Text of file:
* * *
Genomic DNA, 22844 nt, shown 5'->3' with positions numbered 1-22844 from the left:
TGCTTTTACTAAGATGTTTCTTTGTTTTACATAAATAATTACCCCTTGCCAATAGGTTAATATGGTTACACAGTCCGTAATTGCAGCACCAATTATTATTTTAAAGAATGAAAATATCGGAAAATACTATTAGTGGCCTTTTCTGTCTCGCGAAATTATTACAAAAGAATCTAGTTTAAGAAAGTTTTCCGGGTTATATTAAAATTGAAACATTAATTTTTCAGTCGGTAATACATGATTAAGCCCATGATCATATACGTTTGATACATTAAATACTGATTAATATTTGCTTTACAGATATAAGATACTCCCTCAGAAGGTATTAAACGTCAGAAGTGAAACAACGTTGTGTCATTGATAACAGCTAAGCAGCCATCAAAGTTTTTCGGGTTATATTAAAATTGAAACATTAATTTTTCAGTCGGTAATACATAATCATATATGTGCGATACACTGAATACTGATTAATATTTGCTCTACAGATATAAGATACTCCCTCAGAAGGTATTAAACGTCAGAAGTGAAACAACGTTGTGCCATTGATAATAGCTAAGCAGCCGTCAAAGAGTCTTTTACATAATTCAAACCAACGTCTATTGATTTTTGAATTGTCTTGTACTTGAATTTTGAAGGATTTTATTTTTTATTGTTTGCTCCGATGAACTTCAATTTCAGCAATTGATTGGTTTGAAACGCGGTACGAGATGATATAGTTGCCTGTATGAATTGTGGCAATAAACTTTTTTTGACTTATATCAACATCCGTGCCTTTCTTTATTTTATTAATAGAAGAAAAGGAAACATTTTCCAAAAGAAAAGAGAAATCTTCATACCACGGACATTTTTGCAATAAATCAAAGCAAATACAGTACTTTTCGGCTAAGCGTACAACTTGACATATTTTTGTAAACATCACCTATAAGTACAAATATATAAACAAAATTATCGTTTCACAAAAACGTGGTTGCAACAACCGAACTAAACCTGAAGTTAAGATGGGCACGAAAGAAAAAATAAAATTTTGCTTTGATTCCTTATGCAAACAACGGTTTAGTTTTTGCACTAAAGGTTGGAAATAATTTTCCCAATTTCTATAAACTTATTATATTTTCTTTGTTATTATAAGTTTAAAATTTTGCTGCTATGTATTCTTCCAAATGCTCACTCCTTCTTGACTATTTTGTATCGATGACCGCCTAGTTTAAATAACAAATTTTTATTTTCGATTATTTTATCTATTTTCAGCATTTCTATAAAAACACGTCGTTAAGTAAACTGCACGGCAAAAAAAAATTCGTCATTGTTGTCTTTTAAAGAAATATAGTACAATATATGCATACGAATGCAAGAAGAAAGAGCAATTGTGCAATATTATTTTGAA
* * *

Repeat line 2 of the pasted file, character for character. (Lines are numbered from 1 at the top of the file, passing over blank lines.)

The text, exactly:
TGCTTTTACTAAGATGTTTCTTTGTTTTACATAAATAATTACCCCTTGCCAATAGGTTAATATGGTTACACAGTCCGTAATTGCAGCACCAATTATTATTTTAAAGAATGAAAATATCGGAAAATACTATTAGTGGCCTTTTCTGTCTCGCGAAATTATTACAAAAGAATCTAGTTTAAGAAAGTTTTCCGGGTTATATTAAAATTGAAACATTAATTTTTCAGTCGGTAATACATGATTAAGCCCATGATCATATACGTTTGATACATTAAATACTGATTAATATTTGCTTTACAGATATAAGATACTCCCTCAGAAGGTATTAAACGTCAGAAGTGAAACAACGTTGTGTCATTGATAACAGCTAAGCAGCCATCAAAGTTTTTCGGGTTATATTAAAATTGAAACATTAATTTTTCAGTCGGTAATACATAATCATATATGTGCGATACACTGAATACTGATTAATATTTGCTCTACAGATATAAGATACTCCCTCAGAAGGTATTAAACGTCAGAAGTGAAACAACGTTGTGCCATTGATAATAGCTAAGCAGCCGTCAAAGAGTCTTTTACATAATTCAAACCAACGTCTATTGATTTTTGAATTGTCTTGTACTTGAATTTTGAAGGATTTTATTTTTTATTGTTTGCTCCGATGAACTTCAATTTCAGCAATTGATTGGTTTGAAACGCGGTACGAGATGATATAGTTGCCTGTATGAATTGTGGCAATAAACTTTTTTTGACTTATATCAACATCCGTGCCTTTCTTTATTTTATTAATAGAAGAAAAGGAAACATTTTCCAAAAGAAAAGAGAAATCTTCATACCACGGACATTTTTGCAATAAATCAAAGCAAATACAGTACTTTTCGGCTAAGCGTACAACTTGACATATTTTTGTAAACATCACCTATAAGTACAAATATATAAACAAAATTATCGTTTCACAAAAACGTGGTTGCAACAACCGAACTAAACCTGAAGTTAAGATGGGCACGAAAGAAAAAATAAAATTTTGCTTTGATTCCTTATGCAAACAACGGTTTAGTTTTTGCACTAAAGGTTGGAAATAATTTTCCCAATTTCTATAAACTTATTATATTTTCTTTGTTATTATAAGTTTAAAATTTTGCTGCTATGTATTCTTCCAAATGCTCACTCCTTCTTGACTATTTTGTATCGATGACCGCCTAGTTTAAATAACAAATTTTTATTTTCGATTATTTTATCTATTTTCAGCATTTCTATAAAAACACGTCGTTAAGTAAACTGCACGGCAAAAAAAAATTCGTCATTGTTGTCTTTTAAAGAAATATAGTACAATATATGCATACGAATGCAAGAAGAAAGAGCAATTGTGCAATATTATTTTGAA